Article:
After graduating from art school this year, Ricky Nierva planned to backpack around Europe for five weeks before trying to break into Hollywood. But Hollywood couldn't wait that long.
"I was packing for Europe and getting ready and I would get these messages: 'Hi, Ricky, this is Disney'; 'Hi, Ricky, this is Warner'; 'Hi, Ricky, this is "The Simpsons," ' " says the 22-year-old animator.
Nierva, who ended up at Turner Pictures, is the beneficiary of a sweeping new demand for animation talent, a development set in motion by rapid strides in computer technology and Walt Disney Co.'s phenomenal success with such films as "The Lion King."
Companies hoping to claim a share of the animation market are competing for freshly hatched artists with offers of ample paychecks, prestigious film credits, creative freedom and the tutelage of big-name directors.
"Our students get recruited like college athletes. Their talents are in such demand, it's very difficult to get them to stay here and complete their education," says Steven D. Lavine, president of California Institute of the Arts in Valencia, where Nierva earned his character animation degree. "They have a choice of staying here and racking up more debt or going there and starting at significant wages."
The wages are high, indeed. Nierva, who was hired as a visual development artist at Turner, is earning $950 a week, or $49,400 a year--more than $1,000 above the average starting salary of a USC Business School graduate in 1993.
For studios eager to build solid creative teams, the cost of new talent is a relative bargain, considering that well-established animators can earn $75,000 to $100,000 a year for a three- to four-year project.
"Clearly, animation is a business that is run and grown by the artistic talent in it," says Disney Feature Animation President Peter Schneider. "We are always looking to find more and more artists."
New animation artists are the prime targets of recruiters partly because many of the top names in the business are already under contract at Disney.
"There is a finite amount of animators. What it requires is essentially growing your own," says Bonne Radford, who heads the Los Angeles animation arm of Steven Spielberg's Amblin Entertainment.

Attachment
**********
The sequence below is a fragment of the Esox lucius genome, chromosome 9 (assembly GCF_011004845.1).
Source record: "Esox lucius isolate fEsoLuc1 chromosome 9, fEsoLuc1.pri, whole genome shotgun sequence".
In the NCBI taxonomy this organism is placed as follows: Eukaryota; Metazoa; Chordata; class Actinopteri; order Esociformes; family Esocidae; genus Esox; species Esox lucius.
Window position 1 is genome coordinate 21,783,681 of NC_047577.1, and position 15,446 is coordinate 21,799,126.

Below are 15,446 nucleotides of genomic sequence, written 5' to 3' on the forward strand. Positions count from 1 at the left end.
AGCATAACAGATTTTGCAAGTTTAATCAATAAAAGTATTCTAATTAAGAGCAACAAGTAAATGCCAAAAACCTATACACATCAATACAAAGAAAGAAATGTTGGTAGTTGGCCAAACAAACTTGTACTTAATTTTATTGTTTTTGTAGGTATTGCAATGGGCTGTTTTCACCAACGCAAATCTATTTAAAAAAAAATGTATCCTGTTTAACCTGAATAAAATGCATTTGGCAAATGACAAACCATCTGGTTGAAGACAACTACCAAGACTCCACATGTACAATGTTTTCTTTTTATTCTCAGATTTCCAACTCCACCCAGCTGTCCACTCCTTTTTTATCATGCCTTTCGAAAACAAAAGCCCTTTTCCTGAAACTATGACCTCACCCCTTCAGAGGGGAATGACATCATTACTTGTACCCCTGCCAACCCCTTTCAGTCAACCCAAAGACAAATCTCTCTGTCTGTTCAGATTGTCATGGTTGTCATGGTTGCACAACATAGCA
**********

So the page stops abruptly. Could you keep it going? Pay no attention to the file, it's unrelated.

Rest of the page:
Eric Koenig, a self-described "animation nerd" who graduated with Nierva, found himself juggling five job offers after Cal Arts' Producers Show in May, an annual show-and-tell for the industry.
Koenig, 22, started working at Turner last month, a job he says he chose largely for its opportunities for creative growth. "The thing that's so great about this is that I'm actually doing animation," he says, waving a sheaf of elephant drawings for the upcoming musical feature film "Cats Don't Dance."
"I am so lucky to have this job," he says. "My first job is a position that 20 years ago someone would have waited five to seven years to get into."
By hiring a generation of animators fluent in the new computer technologies--such as the 3-D live animation used in this summer's "The Mask" and "True Lies"--the studios can also keep up in a rapidly changing media world.
"Students today are very computer-oriented already when they get to the school," says Cal Arts' Bitomsky, adding that more students than ever are attracted to the school's animation programs, widely considered by the industry to be the best in the country.
"All of a sudden, much more is possible," Bitomsky says. The major studios "all, in a way, have to obey and serve the potential of the technologies available. If they don't take advantage, someone else will."
While animation is swiftly making its way into mediums from music videos to CD-ROM, the feature film remains by far the most lucrative application of the art. Disney has proven that the potential profit from ticket sales alone can be astounding, and a well-marketed hit can drive sales in ancillary markets such as home video, CDs and merchandising.
Whether anyone can challenge Disney's dominance in the feature market remains to be seen. The company continues to expand its 700-employee Burbank animation unit to support an ambitious roster of films that includes "Pocahontas" for 1995 and "The Hunchback of Notre Dame" for 1996, as well as "Toy Story," the first-ever wholly computer-animated feature.
Disney's phenomenal success with such films as "Aladdin" and "The Lion King"--which is projected to be the highest-grossing film of all time--is the main reason for the current financial gamble in big-screen cartoons. And though the sudden departure of Walt Disney Studios Chairman Jeffrey Katzenberg last month has cast doubt on whether Disney can continue the momentum, studios now entering the market have learned from its approach.